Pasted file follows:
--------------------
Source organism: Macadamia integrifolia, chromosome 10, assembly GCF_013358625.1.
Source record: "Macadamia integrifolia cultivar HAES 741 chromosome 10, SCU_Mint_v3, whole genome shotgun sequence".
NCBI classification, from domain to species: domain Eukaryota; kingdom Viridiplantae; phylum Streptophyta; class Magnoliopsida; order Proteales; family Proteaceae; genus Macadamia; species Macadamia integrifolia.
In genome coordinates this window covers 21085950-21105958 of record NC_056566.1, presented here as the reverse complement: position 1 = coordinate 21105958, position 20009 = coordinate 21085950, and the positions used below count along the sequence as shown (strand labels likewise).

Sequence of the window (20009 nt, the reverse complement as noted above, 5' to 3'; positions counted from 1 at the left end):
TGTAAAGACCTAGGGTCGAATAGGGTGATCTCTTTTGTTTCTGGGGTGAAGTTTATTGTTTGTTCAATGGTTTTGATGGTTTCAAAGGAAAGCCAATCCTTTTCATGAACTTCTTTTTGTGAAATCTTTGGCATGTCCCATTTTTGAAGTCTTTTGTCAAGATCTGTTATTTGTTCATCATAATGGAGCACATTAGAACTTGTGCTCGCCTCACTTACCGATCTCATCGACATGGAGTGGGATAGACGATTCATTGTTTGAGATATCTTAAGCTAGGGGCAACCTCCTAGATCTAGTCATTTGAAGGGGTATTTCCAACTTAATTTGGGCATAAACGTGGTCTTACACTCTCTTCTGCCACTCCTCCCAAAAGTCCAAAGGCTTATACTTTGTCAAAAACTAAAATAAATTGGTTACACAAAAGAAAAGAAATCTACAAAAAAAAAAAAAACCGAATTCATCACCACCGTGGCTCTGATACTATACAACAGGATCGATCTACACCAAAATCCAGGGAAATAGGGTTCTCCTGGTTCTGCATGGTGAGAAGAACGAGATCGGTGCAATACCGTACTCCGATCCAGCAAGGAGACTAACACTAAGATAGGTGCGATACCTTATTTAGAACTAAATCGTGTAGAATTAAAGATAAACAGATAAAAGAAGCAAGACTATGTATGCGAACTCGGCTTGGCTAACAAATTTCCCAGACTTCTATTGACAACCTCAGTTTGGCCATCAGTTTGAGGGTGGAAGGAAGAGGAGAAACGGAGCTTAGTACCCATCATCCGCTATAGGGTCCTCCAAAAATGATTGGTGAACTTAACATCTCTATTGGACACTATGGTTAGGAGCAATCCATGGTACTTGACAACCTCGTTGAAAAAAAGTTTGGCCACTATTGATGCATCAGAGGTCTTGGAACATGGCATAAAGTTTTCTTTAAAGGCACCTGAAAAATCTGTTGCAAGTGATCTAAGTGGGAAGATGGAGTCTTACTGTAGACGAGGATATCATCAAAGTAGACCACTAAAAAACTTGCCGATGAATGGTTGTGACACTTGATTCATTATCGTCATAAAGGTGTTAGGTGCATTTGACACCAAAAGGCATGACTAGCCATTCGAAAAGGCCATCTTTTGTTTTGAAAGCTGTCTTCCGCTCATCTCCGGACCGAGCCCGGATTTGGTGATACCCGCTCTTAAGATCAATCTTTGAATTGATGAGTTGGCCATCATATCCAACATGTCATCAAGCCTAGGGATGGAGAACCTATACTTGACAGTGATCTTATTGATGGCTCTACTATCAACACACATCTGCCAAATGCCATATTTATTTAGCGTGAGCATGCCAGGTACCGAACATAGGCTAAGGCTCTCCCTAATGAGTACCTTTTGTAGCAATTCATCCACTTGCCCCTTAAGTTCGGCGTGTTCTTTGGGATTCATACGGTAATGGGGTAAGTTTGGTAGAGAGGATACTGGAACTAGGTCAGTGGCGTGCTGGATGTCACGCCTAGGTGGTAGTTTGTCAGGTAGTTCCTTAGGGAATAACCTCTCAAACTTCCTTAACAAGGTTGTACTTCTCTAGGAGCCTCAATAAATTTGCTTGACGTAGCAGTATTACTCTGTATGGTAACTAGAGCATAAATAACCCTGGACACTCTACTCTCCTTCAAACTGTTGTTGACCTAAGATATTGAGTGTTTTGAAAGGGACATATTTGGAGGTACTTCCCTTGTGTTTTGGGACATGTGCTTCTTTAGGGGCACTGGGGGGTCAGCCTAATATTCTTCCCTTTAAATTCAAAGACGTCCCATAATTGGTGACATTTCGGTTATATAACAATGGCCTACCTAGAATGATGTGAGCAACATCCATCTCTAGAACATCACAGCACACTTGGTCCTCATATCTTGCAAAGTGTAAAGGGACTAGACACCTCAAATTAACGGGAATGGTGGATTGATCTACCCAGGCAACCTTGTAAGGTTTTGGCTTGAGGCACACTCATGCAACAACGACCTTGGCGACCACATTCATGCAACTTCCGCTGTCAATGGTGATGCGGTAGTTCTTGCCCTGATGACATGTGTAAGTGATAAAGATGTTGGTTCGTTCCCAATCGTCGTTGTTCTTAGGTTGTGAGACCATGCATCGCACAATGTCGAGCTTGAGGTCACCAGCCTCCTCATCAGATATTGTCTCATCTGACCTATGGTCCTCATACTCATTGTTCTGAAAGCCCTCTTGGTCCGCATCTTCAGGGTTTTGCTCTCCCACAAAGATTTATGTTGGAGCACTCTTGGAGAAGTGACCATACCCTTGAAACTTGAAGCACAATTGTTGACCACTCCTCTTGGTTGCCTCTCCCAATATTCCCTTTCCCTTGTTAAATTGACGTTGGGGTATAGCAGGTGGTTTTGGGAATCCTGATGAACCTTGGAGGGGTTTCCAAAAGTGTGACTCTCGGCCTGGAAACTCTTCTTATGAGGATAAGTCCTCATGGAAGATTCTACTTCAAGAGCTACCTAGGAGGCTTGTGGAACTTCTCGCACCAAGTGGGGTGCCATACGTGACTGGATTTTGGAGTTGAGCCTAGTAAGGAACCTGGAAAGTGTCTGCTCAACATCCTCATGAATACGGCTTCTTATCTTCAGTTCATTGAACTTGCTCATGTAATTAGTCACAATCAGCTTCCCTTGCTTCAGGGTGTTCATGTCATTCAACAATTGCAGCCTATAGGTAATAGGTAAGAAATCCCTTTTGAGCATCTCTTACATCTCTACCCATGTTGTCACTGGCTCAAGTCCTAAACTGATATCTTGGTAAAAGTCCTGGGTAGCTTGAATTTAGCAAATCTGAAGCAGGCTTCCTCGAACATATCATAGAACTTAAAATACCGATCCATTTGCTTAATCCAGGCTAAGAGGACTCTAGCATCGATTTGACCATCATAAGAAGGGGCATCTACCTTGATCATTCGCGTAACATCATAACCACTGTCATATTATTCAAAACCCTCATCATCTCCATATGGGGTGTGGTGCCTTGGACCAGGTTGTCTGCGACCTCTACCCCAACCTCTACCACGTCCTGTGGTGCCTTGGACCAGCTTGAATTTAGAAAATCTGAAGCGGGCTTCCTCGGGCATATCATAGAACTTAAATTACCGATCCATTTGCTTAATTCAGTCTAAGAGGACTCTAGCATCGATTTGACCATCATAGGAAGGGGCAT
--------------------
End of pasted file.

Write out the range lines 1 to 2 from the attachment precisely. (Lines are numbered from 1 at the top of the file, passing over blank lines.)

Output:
Source organism: Macadamia integrifolia, chromosome 10, assembly GCF_013358625.1.
Source record: "Macadamia integrifolia cultivar HAES 741 chromosome 10, SCU_Mint_v3, whole genome shotgun sequence".